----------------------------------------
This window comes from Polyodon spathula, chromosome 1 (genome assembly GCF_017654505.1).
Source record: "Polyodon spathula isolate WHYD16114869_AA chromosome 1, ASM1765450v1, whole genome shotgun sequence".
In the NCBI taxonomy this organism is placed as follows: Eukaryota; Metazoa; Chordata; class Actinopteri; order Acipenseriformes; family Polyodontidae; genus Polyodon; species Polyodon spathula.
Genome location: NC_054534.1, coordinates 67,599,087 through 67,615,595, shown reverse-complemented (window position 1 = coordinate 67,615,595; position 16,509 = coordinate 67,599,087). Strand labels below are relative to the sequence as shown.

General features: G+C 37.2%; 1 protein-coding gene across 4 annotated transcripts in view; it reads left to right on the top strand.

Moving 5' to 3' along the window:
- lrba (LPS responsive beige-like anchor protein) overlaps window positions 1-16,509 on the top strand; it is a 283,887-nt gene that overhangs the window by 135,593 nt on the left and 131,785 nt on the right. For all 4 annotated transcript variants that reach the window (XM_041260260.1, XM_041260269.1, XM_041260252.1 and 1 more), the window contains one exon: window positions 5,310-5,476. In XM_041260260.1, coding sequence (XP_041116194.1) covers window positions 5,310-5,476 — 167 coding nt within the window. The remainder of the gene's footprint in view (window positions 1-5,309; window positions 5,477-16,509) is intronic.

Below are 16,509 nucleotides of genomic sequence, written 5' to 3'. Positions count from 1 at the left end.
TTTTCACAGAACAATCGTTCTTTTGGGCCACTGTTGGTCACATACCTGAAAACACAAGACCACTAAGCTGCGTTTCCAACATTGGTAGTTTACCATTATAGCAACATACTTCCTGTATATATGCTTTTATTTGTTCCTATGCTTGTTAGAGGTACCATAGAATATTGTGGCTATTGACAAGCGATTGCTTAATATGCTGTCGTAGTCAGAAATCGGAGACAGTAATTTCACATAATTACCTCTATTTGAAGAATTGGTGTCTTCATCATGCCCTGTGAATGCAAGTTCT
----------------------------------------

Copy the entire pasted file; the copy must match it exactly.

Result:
This window comes from Polyodon spathula, chromosome 1 (genome assembly GCF_017654505.1).
Source record: "Polyodon spathula isolate WHYD16114869_AA chromosome 1, ASM1765450v1, whole genome shotgun sequence".
In the NCBI taxonomy this organism is placed as follows: Eukaryota; Metazoa; Chordata; class Actinopteri; order Acipenseriformes; family Polyodontidae; genus Polyodon; species Polyodon spathula.
Genome location: NC_054534.1, coordinates 67,599,087 through 67,615,595, shown reverse-complemented (window position 1 = coordinate 67,615,595; position 16,509 = coordinate 67,599,087). Strand labels below are relative to the sequence as shown.

General features: G+C 37.2%; 1 protein-coding gene across 4 annotated transcripts in view; it reads left to right on the top strand.

Moving 5' to 3' along the window:
- lrba (LPS responsive beige-like anchor protein) overlaps window positions 1-16,509 on the top strand; it is a 283,887-nt gene that overhangs the window by 135,593 nt on the left and 131,785 nt on the right. For all 4 annotated transcript variants that reach the window (XM_041260260.1, XM_041260269.1, XM_041260252.1 and 1 more), the window contains one exon: window positions 5,310-5,476. In XM_041260260.1, coding sequence (XP_041116194.1) covers window positions 5,310-5,476 — 167 coding nt within the window. The remainder of the gene's footprint in view (window positions 1-5,309; window positions 5,477-16,509) is intronic.

Below are 16,509 nucleotides of genomic sequence, written 5' to 3'. Positions count from 1 at the left end.
TTTTCACAGAACAATCGTTCTTTTGGGCCACTGTTGGTCACATACCTGAAAACACAAGACCACTAAGCTGCGTTTCCAACATTGGTAGTTTACCATTATAGCAACATACTTCCTGTATATATGCTTTTATTTGTTCCTATGCTTGTTAGAGGTACCATAGAATATTGTGGCTATTGACAAGCGATTGCTTAATATGCTGTCGTAGTCAGAAATCGGAGACAGTAATTTCACATAATTACCTCTATTTGAAGAATTGGTGTCTTCATCATGCCCTGTGAATGCAAGTTCT